Wednesday, June 14, 2017

Part 2 - My Studies OR: It's More Than I Thought!

So now that I’ve sufficiently documented my trials of existential doom and gloom in the first entry to this over-sharing trilogy, you may be wondering where I landed on everything.

Well, you’ll have to wait for our next issue to reach that exciting conclusion, true believer.

For now?

 More questions!

The original inquiry that spawned my trip down the proverbial rabbit hole was,

“Why do I feel like this?”

And I tilted at that particular windmill for years as it led me down a path of accusations, biological speculation, historical circumstance, and personal perspective. After years of frustration and eventual stagnancy, I realized I was asking the wrong question.

You see, during that time of interrogative obsession, I kept coming across a word.
This word eventually refocused my pursuits, and demanded that I acknowledge it.
This word changed my cardinal question.
This word was:


A word, a concept, I became obsessed with, yet still don’t understand.
It’s a fundamental focus of philosophy and religion, of learning and of life.
It managed to simultaneously truncate and deepen my inquiry.

Now I was asking,

“Why do I feel?”

So just what the hell is consciousness?
Honestly, I’m not going to be able to answer that for you.
However, I’m going to get my feet wet offering some thoughts and hope that the tentacles of the leviathan don’t wrap around my ankles as I do.


If you seek a definition to the word consciousness itself, you’ll typically receive multiple answers.
My MacBook’s dictionary offers up the following:

  •       The state of being awake and aware of one's surroundings.

  •       The awareness or perception of something by a person.

  •       The fact of awareness by the mind of itself and the world.

So although we having differing definitions that can be used based upon intent of meaning and situational context, we still have a through-line:


So is consciousness simply awareness of the raw data in the world around us?

Well that’s certainly a factor in and facet of consciousness. The internal systems of the brain that receive and categorize sensory input, allow us to control motor output, and selectively focus attention are all important to a central and cohesive definition.  But this all leaves out one important aspect:


Do our emotional, intellectual, and preferential reactions to input define who we are?

Maybe I’m putting the yoke before the ox.
Maybe we should first ask:

Who are you?

I’m not just talking about a list of work experience,  hobbies, features, or even personal history.
I’m talking about your essence.


Your very BEING.

What the hell is that?

A quintessential component of being human stems from our individual (subjective) experience of the external (objective) world.  No two people have ever experienced the same life, no matter how similar their circumstances.

Philosopher Thomas Nagel said,

…The fact that an organism has conscious experience at all means… that there is something it is like to be that organism…Fundamentally an organism has conscious mental states if and only if there is something that it is like to be that organism.”

We all know that there is something it is like to be a human, and dilated even further, something that it’s like to be each individual human.
Our BEING is what defines us, and our experience of the world implicates that BEING.    

Although we all possess, or are seemingly derived from our shared experience of consciousness, we still vary wildly within our interpretations and reactions for which consciousness allows.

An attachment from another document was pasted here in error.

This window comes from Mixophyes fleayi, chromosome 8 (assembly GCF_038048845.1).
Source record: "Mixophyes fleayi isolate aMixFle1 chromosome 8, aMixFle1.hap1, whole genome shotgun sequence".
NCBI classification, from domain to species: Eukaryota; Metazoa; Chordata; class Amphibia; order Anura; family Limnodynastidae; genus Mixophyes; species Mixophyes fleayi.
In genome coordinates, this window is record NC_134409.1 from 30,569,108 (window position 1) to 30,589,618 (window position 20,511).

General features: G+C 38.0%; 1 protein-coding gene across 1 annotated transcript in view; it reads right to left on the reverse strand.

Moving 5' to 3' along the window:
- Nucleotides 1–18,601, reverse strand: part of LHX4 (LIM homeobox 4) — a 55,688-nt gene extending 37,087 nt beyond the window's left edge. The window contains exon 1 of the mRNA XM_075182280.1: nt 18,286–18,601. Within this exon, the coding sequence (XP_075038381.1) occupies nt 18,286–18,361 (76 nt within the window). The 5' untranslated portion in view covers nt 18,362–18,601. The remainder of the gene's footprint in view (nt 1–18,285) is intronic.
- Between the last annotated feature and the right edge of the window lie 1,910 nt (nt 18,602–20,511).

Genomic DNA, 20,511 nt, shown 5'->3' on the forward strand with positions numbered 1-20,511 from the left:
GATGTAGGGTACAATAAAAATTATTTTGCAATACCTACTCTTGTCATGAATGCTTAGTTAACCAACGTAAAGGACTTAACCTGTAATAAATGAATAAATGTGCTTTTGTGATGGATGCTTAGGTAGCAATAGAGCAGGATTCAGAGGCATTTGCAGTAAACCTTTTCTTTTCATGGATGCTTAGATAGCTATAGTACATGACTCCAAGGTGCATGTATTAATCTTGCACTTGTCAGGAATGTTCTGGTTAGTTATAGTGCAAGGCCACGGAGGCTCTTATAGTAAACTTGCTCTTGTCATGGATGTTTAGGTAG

Neuroscientist and author Sam Harris said,

 “Consciousness is what it’s like to be you. If there’s an experiential internal qualitative dimension to any physical system, then that is consciousness."

So is that subjective experience (or soul, spirit, etc.) simply a result of our brain’s physical systems?

Well some people would argue that it’s not based in our biological make-up at all, but is metaphysical and even divine in its origin.  Actually, that’s been a foundational idea to most of the world’s major religions.

Throughout antiquity, before the advent of the scientific revolution, the mystery of life still captivated human inquiry. People still questioned existence.  And over geographical/temporal locations we can review how our ancestors answered those fundamentally human questions.

The bible gives us the lines:

“And the dust returns to the ground it came from,
    and the spirit returns to God who gave it.” [1]

While the Quran states:

"And they ask you about the soul. Say, "The soul is of the affair of my Lord." [2]

These texts (provided you’re taking a literal interpretation) seem to adhere to the idea that the essence of a human is the instilled quality of a deity.

“Know ye not that ye are the temple of God, and that the Spirit of God dwelleth in you?”  [3]

The idea is that our bodies are simply temporary hosts for the divine, and our ability to experience comes from the supernatural. However, the idea that our bodies and “souls” are two separate entities is not unique to the Abrahamic canon.

Hindu scripture reads:

“As a person puts on new garments, giving up old ones, similarly, the soul accepts new material bodies, giving up the old and useless ones.” [4]

Here we see the idea of the soul transcending the body within the context of reincarnation. So although we have differing religious ideologies surrounding the concept of spirit or the soul, we see a correlation with the idea of a distinct separation of the mind and body.

We also see this idea arise in philosophy. 17th century French philosopher René Descartes held this belief in no uncertain terms.

He wrote:

“Thus this self, that is to say the soul, by which I am what I am, is entirely distinct from the body, and is even more easily known; and even if the body were not there at all the soul would be just what it is.”

Descartes’ presumptions have been categorized under the umbrella philosophy known as Dualism. This philosophical branch, succinctly summed up, promotes the idea that “the mental and the physical—or mind and body or mind and brain—are, in some sense, radically different kinds of thing.”  [5]